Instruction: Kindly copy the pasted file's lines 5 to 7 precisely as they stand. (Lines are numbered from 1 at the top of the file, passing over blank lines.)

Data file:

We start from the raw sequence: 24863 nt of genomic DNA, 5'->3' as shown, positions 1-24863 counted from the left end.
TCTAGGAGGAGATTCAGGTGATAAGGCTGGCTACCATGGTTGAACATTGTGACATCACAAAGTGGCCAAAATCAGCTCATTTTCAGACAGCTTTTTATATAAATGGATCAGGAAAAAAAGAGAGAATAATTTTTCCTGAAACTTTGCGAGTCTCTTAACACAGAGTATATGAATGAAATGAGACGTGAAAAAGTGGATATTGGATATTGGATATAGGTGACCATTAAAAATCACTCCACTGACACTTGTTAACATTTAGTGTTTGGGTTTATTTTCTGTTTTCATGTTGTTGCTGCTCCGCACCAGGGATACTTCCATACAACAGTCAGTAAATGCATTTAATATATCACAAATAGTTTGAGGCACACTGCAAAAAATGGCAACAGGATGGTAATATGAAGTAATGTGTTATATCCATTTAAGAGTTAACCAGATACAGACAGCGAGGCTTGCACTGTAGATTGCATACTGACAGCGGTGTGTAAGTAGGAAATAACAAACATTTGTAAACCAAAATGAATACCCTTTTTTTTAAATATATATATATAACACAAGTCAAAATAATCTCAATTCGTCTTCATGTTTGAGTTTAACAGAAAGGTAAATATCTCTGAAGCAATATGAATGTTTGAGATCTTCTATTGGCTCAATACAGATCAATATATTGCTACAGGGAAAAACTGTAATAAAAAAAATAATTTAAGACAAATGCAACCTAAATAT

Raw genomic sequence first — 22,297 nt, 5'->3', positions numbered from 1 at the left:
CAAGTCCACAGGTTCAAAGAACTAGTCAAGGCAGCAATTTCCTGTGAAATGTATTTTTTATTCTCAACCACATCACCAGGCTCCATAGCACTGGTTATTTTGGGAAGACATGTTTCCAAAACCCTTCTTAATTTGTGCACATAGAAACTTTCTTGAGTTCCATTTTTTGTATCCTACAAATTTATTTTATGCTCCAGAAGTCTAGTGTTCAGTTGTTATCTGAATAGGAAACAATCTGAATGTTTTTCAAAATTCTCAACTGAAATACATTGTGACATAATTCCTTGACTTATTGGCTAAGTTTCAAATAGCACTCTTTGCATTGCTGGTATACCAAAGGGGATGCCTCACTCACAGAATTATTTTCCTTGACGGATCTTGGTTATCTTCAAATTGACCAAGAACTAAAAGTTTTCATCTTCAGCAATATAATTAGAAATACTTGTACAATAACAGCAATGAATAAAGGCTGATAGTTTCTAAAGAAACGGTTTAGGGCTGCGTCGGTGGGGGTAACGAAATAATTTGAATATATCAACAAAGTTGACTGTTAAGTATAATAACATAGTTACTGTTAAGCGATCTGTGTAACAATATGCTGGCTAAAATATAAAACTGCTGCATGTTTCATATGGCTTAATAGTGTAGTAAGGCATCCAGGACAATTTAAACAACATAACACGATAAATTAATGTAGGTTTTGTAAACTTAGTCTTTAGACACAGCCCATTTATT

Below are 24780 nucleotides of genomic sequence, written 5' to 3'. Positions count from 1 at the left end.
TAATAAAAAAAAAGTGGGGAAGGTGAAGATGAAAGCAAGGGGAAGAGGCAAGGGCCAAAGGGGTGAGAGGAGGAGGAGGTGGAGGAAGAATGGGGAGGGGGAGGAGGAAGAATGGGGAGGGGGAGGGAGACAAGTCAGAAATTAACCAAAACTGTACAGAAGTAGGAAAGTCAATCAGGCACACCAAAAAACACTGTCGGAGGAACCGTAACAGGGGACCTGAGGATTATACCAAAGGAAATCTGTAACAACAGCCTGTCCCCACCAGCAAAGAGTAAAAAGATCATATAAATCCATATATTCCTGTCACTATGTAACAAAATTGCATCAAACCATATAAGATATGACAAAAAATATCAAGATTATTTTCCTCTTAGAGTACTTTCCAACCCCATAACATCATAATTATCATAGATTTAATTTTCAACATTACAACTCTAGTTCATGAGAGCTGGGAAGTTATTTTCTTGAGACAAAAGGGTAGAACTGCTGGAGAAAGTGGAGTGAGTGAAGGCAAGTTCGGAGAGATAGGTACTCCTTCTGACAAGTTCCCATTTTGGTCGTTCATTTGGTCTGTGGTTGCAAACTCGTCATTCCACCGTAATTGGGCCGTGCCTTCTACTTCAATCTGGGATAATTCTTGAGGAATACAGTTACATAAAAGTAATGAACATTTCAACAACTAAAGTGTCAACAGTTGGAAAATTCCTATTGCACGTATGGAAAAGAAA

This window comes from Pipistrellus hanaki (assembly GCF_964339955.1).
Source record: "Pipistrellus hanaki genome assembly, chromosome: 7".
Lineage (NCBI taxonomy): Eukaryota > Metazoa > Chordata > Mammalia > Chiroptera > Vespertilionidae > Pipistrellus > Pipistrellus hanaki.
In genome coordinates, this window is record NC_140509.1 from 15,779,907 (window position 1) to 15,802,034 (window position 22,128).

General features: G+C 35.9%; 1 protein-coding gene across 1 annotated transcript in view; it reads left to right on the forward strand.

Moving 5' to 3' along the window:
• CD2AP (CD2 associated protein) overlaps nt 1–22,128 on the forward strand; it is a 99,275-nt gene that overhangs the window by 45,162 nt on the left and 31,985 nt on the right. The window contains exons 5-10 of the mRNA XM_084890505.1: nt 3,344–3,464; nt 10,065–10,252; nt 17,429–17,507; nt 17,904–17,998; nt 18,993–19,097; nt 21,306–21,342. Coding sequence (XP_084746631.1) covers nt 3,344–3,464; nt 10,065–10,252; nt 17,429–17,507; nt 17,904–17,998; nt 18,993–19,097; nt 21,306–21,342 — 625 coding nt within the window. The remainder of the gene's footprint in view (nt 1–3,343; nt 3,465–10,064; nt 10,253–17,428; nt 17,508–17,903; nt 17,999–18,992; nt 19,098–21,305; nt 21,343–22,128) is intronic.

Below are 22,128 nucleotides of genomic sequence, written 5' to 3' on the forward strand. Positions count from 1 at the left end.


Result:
Below are 24780 nucleotides of genomic sequence, written 5' to 3'. Positions count from 1 at the left end.
TAATAAAAAAAAAGTGGGGAAGGTGAAGATGAAAGCAAGGGGAAGAGGCAAGGGCCAAAGGGGTGAGAGGAGGAGGAGGTGGAGGAAGAATGGGGAGGGGGAGGAGGAAGAATGGGGAGGGGGAGGGAGACAAGTCAGAAATTAACCAAAACTGTACAGAAGTAGGAAAGTCAATCAGGCACACCAAAAAACACTGTCGGAGGAACCGTAACAGGGGACCTGAGGATTATACCAAAGGAAATCTGTAACAACAGCCTGTCCCCACCAGCAAAGAGTAAAAAGATCATATAAATCCATATATTCCTGTCACTATGTAACAAAATTGCATCAAACCATATAAGATATGACAAAAAATATCAAGATTATTTTCCTCTTAGAGTACTTTCCAACCCCATAACATCATAATTATCATAGATTTAATTTTCAACATTACAACTCTAGTTCATGAGAGCTGGGAAGTTATTTTCTTGAGACAAAAGGGTAGAACTGCTGGAGAAAGTGGAGTGAGTGAAGGCAAGTTCGGAGAGATAGGTACTCCTTCTGACAAGTTCCCATTTTGGTCGTTCATTTGGTCTGTGGTTGCAAACTCGTCATTCCACCGTAATTGGGCCGTGCCTTCTACTTCAATCTGGGATAATTCTTGAGGAATACAGTTACATAAAAGTAATGAACATTTCAACAACTAAAGTGTCAACAGTTGGAAAATTCCTATTGCACGTATGGAAAAGAAA

This window comes from Pipistrellus hanaki (assembly GCF_964339955.1).